US 6817753 B2
The invention relates to a packaging system for the in-situ preparation of cosmetic formulations which has a micromixer. This micromixer can be connected to one or more stock chambers.
1. A packaging system for the in-situ preparation of cosmetic formulations, comprising a micromixer, wherein the micromixer comprises two or more thin sheet-like structures which are permanently connected to one another and which have repeatingly crossing channels in at least one of the surfaces facing one another having dimensions effective for intensive mixing within the micromixer, and two or more stock chambers, each having a thin tube, wherein each tube terminates in a channel of a micromixer, wherein mixing of the flowable components present from the different stock chambers can take place.
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14. A packaging system for the in-situ preparation of cosmetic formulations comprising, a micromixer comprising two or more thin sheet-like structures which are permanently connected to one another and which have repeatingly crossing channels in at least one of the surfaces facing one another; and two or more stock chambers, each having a thin tube terminating in one of said channels; wherein intensive mixing of flowable components within said stock chambers occurs when said components flow from said stock chambers through said tubes into and through said channels.
15. A packaging system for the in-situ preparation of cosmetic formulations, comprising a micromixer, wherein the micromixer comprises two or more thin sheet-like structure which are permanently connected to one another and which have repeatingly crossing channels in at least one of the surfaces facing one another having dimensions effective for intensive mixing within the micromixer, and two or more stock chambers which are connected externally to one another.
16. A method of preparing cosmetic formulations in-situ, comprising mixing liquids intensively with a packaging system according to
17. A method of preparing cosmetic formulations in situ, comprising mixing liquids intensively with a packaging system according to
18. A method of preparing cosmetic formulations in-situ, comprising mixing liquids intensively with a packaging system according to
The invention relates to a packaging system for the in-situ preparation of cosmetic formulations which has a micromixer. This micromixer may be connected to one or more stock chambers.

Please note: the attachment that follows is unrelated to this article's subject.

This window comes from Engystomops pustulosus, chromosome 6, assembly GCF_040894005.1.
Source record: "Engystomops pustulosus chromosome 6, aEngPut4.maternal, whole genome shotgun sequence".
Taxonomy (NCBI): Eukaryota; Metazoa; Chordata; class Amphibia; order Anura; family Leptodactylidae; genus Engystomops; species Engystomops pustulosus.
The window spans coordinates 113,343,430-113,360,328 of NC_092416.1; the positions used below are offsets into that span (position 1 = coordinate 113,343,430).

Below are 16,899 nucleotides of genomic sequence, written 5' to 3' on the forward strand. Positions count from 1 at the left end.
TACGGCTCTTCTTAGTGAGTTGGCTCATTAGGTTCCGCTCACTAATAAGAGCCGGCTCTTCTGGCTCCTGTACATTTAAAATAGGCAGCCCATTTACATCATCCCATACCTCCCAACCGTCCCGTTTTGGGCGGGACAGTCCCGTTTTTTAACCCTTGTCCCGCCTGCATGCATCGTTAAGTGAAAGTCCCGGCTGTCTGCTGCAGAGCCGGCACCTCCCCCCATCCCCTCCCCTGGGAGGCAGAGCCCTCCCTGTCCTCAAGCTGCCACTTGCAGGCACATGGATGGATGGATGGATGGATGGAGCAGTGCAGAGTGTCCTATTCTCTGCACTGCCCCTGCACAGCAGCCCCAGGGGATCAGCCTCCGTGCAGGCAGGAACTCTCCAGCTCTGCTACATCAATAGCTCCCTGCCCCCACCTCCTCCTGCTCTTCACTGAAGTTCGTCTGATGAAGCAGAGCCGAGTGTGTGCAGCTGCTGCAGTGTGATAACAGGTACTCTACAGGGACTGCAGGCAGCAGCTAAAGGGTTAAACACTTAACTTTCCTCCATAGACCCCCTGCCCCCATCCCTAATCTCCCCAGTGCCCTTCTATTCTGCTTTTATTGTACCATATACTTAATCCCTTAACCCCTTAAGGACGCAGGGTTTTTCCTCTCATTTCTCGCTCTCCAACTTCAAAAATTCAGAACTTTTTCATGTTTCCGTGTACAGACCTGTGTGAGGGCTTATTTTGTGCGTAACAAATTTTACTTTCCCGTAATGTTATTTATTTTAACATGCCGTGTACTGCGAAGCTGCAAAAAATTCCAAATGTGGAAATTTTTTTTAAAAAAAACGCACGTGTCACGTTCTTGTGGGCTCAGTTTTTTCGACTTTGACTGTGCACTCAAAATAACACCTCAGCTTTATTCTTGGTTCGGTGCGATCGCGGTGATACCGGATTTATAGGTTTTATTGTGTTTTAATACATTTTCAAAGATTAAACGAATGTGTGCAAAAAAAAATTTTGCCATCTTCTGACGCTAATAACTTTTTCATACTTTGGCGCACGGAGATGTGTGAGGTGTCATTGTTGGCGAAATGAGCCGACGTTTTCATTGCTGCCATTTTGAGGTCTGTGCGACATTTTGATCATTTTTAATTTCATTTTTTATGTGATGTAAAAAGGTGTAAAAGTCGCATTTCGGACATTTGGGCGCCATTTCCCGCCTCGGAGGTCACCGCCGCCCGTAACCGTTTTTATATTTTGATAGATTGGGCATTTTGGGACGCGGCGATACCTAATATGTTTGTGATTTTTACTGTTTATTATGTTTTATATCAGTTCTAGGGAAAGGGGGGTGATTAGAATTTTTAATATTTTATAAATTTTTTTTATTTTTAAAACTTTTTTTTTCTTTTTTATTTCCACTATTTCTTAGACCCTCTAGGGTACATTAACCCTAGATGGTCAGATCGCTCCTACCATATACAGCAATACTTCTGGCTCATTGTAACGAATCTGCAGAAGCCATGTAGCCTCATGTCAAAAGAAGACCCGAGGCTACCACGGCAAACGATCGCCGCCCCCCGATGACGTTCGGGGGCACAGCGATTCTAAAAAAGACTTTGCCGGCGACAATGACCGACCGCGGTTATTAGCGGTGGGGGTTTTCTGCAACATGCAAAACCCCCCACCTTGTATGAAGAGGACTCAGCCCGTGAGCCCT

Cosmetic formulations are frequently prepared using simple stirred vessels with various types of stirrer. Depending on the stirrer type (for example anchor, propeller, inclined-blade, disc or EKATO multistage impulse countercurrent stirrers or EKATO Mizer disc), different shear forces occur in the stirred vessels. Temperature distribution and also the energy input into the formulation are affected by the stirrer. the shear forces, temperature and introduced energy are not uniformly distributed in the batch vessel and thus affect the build-up of the resultant formulation.
Cosmetic formulations are usually commercially available in the form of packaged creams, emulsions, lotions and gels. In this connection, the shelf life and the stability of the formulations represents a problem. For this reason, the products contain a wide variety of additives, which may result in irritation or allergic reactions in the case of very sensitive users. In various cases, stability reasons also mean that it may not be the actual active ingredients that are employed in the formulations, but instead suitable derivatives have to be used which only decompose at the site of action. The latter is associated firstly with a time delay and with the effect or liberation of a further compound. Both together may significantly reduce the effectiveness of the actual active ingredients.
In order to circumvent these problems, various systems have been developed in which formulations are stored separately in different vessels or stock chambers. The separate formulations are not mixed until directly before use, either by combining the formulations from the different stock chambers and mixing them with one another by shaking or stirring. In some cases, the formulations have to be manually mixed with one another in advance. Another possibility is to combine the separate formulations from the stock vessels via channels or thin tubes in an output aperture by means of a pump system connected to one another.